heading for YALS
One of the items on the agenda for the YALSA Board at Annual Conference in San Francisco is a discussion of YALS and how to make sure that the official journal of the association is in line with the findings and recommendations of YALSA's Future of Library Services for and with Teens: A Call to Action report. The Board document - under new business - presents some things for the YALSA Board to think about including:

  • A revised function statement for YALS that focuses on the YALS Advisory Board having an active role in developing an editorial calendar for the journal and to make sure that YALSA's resources and initiatives are successfully highlighted in the publication. Read More →

Image courtesy of FryskLab on FlickrIn April the White House Office of Science and Technology Policy announced a Week of Making which started on 6/12 and runs through 6/18. The Week is being held in part in celebration of the one-year anniversary of the first ever Maker Faire at the White House. During that first Faire President Obama said:

Maker-related events and activities can inspire more people to pursue careers in design, advanced manufacturing, and the related fields of science, technology, engineering, and mathematics (STEM) and possibly take their creations to the next level and become entrepreneurs.

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A short list of tweets from the past week of interest to teens and the library staff that work with them.

Do you have a favorite Tweet from the past week? If so add it in the comments for this post. Or, if you read a Twitter post between June 12 and June 8 that you think is a must for the next Tweets of the Week send a direct or @ message to lbraun2000 on Twitter.
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Jennifer Bishop, Library Associate at the Carroll County Public Library in Maryland, is preparing to pitch an ambitious idea at the YALSA President's Program Monday, June 29 from 10:30 a.m. to Noon. She will advocate for "CRATE" in front of a panel of librarians and business leaders for the chance to win cash and technology prizes provided by YALSA, Tutor.com, Makey Makey, and 3D Systems.

We wanted to catch up with Jennifer before she heads to San Francisco for ALA's Annual Conference.

LWB: Tell us about the project you submitted to the Shark Bowl:
JB: Our idea is to follow the popular subscription box model to create monthly CRATEs (Create/ Re-invent/ Apply/ Teach/ Explore) for teens to explore selected technology at all six branches of the Carroll County Public Library. By providing self-guided access and resources on the public floor of all branches on a monthly basis, we will reach a greater number of teens and showcase technology as a tool for learning, innovation, and play.
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A short list of tweets from the past week of interest to teens and the library staff that work with them.

Do you have a favorite Tweet from the past week? If so add it in the comments for this post. Or, if you read a Twitter post between May 29 and June 4 that you think is a must for the next Tweets of the Week send a direct or @ message to lbraun2000 on Twitter.
Read More →

A short list of tweets from the past week of interest to teens and the library staff that work with them.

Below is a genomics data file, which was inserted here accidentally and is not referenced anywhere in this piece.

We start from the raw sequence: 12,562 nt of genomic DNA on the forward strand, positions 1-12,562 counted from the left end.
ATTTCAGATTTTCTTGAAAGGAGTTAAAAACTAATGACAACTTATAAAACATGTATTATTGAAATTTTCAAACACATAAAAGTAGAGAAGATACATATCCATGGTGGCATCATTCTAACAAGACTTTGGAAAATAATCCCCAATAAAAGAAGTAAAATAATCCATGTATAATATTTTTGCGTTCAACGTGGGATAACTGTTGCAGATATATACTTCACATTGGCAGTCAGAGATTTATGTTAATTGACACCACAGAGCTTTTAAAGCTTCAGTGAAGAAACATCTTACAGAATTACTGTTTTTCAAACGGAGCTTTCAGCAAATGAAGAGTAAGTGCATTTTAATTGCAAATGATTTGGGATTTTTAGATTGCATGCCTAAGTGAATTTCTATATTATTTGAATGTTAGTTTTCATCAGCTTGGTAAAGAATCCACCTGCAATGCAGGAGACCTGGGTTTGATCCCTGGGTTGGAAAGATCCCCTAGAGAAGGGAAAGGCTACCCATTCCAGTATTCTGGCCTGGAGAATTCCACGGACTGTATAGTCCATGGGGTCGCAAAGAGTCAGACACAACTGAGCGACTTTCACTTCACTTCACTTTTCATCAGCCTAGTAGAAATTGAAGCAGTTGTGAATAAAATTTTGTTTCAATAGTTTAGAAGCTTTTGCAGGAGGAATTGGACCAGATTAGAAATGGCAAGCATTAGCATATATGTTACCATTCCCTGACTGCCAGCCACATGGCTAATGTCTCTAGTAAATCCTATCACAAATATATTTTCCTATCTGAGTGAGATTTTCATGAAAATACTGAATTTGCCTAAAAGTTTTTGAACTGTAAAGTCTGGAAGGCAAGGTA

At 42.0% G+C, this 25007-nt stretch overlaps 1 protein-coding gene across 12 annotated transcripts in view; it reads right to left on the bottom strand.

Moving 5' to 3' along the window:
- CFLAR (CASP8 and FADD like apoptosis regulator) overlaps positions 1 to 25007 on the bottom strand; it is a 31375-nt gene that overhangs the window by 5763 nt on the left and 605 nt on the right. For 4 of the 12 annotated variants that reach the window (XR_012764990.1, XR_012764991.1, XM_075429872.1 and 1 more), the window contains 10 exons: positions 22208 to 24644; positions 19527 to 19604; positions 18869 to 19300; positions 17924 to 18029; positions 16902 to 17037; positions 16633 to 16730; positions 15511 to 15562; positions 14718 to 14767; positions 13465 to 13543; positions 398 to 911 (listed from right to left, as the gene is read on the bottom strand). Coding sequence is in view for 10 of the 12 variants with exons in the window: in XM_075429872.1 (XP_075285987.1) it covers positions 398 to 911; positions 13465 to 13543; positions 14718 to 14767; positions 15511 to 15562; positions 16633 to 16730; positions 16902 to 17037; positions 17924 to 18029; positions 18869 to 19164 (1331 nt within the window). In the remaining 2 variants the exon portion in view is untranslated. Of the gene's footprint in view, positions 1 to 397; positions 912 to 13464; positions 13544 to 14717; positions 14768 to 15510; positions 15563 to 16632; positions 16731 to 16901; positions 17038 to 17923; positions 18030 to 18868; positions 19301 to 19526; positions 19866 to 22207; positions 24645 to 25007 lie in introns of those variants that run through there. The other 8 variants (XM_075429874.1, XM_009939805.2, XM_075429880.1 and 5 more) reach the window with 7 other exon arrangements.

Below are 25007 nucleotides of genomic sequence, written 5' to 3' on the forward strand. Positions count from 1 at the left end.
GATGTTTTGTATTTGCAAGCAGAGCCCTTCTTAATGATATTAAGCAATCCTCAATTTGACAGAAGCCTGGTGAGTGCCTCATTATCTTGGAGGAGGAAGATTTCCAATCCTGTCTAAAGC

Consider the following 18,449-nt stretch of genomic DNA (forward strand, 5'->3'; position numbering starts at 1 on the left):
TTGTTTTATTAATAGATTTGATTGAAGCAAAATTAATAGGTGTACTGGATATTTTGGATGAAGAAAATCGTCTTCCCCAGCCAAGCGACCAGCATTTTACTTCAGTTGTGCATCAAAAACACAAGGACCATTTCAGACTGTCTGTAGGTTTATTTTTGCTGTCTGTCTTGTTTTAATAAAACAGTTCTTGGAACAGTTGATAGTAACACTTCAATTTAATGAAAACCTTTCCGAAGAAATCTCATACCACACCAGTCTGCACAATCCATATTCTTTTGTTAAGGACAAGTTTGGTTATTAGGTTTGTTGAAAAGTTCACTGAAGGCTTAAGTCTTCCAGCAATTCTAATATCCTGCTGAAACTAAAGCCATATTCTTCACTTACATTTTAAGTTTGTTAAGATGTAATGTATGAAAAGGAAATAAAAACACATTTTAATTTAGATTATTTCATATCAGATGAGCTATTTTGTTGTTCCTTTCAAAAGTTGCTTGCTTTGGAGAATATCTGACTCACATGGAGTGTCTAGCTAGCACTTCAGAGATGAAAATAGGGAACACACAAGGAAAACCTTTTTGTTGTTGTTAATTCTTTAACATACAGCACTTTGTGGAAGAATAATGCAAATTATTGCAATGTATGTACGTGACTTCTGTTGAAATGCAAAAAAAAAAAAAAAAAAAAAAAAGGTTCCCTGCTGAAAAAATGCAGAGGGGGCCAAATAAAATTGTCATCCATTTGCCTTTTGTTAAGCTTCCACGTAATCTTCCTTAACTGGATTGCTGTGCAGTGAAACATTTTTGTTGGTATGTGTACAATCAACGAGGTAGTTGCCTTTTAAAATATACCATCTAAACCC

Do you have a favorite Tweet from the past week? If so add it in the comments for this post. Or, if you read a Twitter post between May 21 and May 27 that you think is a must for the next Tweets of the Week send a direct or @ message to lbraun2000 on Twitter.
Read More →

A short list of tweets from the past week of interest to teens and the library staff that work with them.

Do you have a favorite Tweet from the past week? If so add it in the comments for this post. Or, if you read a Twitter post between May 8 and May 14 that you think is a must for the next Tweets of the Week send a direct or @ message to lbraun2000 on Twitter.
Read More →

Title: Pursuit of Light
Cost: $1.99
Platform: iOS 7 or later

pursuit of light logoPursuit of Light is a game in which players have to move through a set of challenges in order to help the main character reach the light. The challenges get harder as the game play progresses and as higher levels are reached more trouble-shooting and critical thinking skills are required. The video below provides a brief overview of how the game works.


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Texas A&M Commerce Habitat for Humanity photo of two teen girls working on a houseI've been thinking a lot lately about what we mean when we say "teen program." When I started in libraries a teen program was a very specific thing - for the public library it was an out-of-school time event that teens might be involved in creating, and that always had a beginning, a middle, and an end. (Coming up with an idea, planning out the idea, implementing the idea.) It might be a yoga program or a duct tape program or a how to get into college program or a series on creating robots. All very specific and focused. Once the one-off program or series was over that was it, we moved on to the next "program." As I continue to think about teen services in light of the YALSA Programming Guidelines and the YALSA Future of Libraries for and with Teens: A Call to Action report, I am more and more convinced that we don't serve teens as successfully as we might by defining "program" in such a narrow way.

Instead, we need to think more broadly and focus on a larger-scale framework that focuses on specific outcomes and enables library staff working with teens the ability to meet a variety of teens' interests and needs and at the same time give teens opportunities to gain skills that help them to succeed in life.
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